25. ^ Shank, Amy (14 June 2011). "Mercy Ships celebrates World Blood Donor Day". Article. Christian Today. Retrieved 30 August 2011. 
  26. ^ http://volunteer.mercyships.org/volunteer/finances-for-volunteers/
  27. ^ "Mercy Ships". webpage. charitynavigator.com. Retrieved 19 September 2011. 
  28. ^ https://mercyships.s3.amazonaws.com/wp-content/uploads/2014/07/MSUS_AR-2013-lr.pdf
  29. ^ Nugent, Mary (18 July 2011). "Chico couple volunteers on floating hospital in Africa". Article. ChicoER.com. 
  30. ^ "Start with Trust," webpage, Better Business Bureau, http://www.bbb.org/us/Find-Business-Reviews/name/mercy+ships/. Retrieved 13 September 2011
  31. ^ Hamm, Kevin (5 May 2011). "Littleton doctor serves with Mercy Ships, aids African poor". The Denver Post. Archived from the original on 22 March 2012. 
  32. ^ Robert R. Selle, "Angel of Mercy," The World & I, 2003. Retrieved 18 September 2011.
  33. ^ Thibault, Joanne (15 February 2012). "HOPE Center Opening". Article. Mercy Ships. Retrieved 12 March 2012. 
  34. ^ "Africa Mercy Welcomes Sierra Leone President, Vice President and Minister of Health". Article (International Daily). 2 June 2011. 
  35. ^ "Mercy Ships Signs Health Compact with Government of Sierra Leone". Press release (Press release). Mercy Ships. 22 December 2011. 
  36. ^ "Sierra Leone". EngenderHealth. Retrieved 30 August 2011.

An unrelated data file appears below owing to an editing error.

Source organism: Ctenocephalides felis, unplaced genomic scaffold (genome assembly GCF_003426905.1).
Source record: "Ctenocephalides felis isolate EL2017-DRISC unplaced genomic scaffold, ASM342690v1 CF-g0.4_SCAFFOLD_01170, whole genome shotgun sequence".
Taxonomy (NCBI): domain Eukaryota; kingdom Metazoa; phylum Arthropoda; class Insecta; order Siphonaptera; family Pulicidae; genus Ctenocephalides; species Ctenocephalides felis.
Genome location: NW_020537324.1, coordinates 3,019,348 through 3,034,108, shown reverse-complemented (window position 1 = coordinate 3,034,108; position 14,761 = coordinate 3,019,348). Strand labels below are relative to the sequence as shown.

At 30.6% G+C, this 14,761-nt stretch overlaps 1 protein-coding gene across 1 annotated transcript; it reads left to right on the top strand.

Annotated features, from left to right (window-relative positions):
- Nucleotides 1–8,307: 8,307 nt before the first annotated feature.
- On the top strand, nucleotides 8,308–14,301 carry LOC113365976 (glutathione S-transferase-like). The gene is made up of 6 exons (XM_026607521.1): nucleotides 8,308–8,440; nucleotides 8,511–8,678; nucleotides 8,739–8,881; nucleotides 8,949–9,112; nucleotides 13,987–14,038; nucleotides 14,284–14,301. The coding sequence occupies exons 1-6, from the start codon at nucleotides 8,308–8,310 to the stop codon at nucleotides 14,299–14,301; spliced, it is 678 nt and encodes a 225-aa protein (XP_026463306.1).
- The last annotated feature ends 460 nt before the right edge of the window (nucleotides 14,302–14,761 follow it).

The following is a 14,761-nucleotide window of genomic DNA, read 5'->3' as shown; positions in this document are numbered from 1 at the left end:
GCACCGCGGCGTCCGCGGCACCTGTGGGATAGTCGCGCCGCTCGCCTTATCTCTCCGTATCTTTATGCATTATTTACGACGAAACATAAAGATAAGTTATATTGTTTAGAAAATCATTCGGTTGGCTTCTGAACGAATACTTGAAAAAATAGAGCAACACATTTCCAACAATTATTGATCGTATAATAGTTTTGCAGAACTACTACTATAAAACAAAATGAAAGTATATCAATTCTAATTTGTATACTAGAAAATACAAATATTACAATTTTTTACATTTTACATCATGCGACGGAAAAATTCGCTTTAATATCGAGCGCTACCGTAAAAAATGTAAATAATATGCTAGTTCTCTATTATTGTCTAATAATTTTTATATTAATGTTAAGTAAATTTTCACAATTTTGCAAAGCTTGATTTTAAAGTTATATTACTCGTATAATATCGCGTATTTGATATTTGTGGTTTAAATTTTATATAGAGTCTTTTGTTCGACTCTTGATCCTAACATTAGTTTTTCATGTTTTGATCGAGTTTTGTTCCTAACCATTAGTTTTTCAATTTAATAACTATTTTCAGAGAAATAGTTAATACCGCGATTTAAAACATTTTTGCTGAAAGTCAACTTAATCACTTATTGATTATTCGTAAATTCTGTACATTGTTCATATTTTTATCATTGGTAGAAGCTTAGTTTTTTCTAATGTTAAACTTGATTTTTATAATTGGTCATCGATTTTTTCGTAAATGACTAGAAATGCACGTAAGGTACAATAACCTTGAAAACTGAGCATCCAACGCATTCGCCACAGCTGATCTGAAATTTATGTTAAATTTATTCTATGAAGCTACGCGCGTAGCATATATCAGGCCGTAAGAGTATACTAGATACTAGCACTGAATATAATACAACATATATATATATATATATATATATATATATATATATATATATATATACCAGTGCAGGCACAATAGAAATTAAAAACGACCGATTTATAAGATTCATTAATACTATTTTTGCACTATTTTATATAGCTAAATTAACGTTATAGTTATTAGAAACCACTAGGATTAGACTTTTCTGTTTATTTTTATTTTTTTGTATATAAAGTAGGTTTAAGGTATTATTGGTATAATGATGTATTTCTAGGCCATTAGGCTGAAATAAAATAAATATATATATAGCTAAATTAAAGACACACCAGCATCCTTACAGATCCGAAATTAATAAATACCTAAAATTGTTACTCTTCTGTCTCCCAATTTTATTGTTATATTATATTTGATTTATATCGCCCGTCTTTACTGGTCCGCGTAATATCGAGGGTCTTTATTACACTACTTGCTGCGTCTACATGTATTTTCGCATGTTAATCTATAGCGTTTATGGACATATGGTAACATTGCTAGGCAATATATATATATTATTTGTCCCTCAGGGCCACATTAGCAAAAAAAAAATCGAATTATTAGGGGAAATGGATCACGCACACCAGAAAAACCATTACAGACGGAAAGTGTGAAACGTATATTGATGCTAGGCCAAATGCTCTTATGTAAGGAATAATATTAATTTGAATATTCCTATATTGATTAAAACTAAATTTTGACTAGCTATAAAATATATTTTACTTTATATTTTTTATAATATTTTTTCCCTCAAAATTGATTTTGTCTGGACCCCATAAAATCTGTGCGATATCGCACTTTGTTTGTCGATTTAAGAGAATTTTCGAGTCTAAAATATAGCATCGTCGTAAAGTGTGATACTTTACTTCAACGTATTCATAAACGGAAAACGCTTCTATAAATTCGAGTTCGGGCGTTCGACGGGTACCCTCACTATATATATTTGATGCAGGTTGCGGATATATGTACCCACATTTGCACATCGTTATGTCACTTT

37. ^ Holmes, Angie (18 June 2011). "Marion nurse volunteers on floating hospital in West Africa". Article. Eastern Iowa Life. Retrieved 31 August 2011. 
  38. ^ Robert R. Selle, "Angel of Mercy," The World & I, 2003. Retrieved 18 September 2011.
  39. ^ Pukas, Anna (7 May 2009). "Miracle of the Mercy Ships". Article. UK News. Retrieved 19 September 2011. 
  40. ^ Fadeley, Jon (18 June 2002). "Transformations: How a Coastal Ferry Became a Mercy Ship". Article. MarineLink.com. Retrieved 19 September 2011. 
  41. ^ "Mercy Ships Launching the Africa Mercy". article. 21 March 2006. Retrieved 25 September 2011. 
  42. ^ Fadeley, Jon (18 June 2002). "Transformations: How a Coastal Ferry Became a Mercy Ship". Article. MarineLink.com. Retrieved 19 September 2011. 
  43. ^ Fadeley, Jon (18 June 2002). "Transformations: How a Coastal Ferry Became a Mercy Ship". Article. MarineLink.com. Retrieved 19 September 2011. 
  44. ^ Dake, Shawn. "Mercy Ships: First 25 Years". Article (Mercy Ships).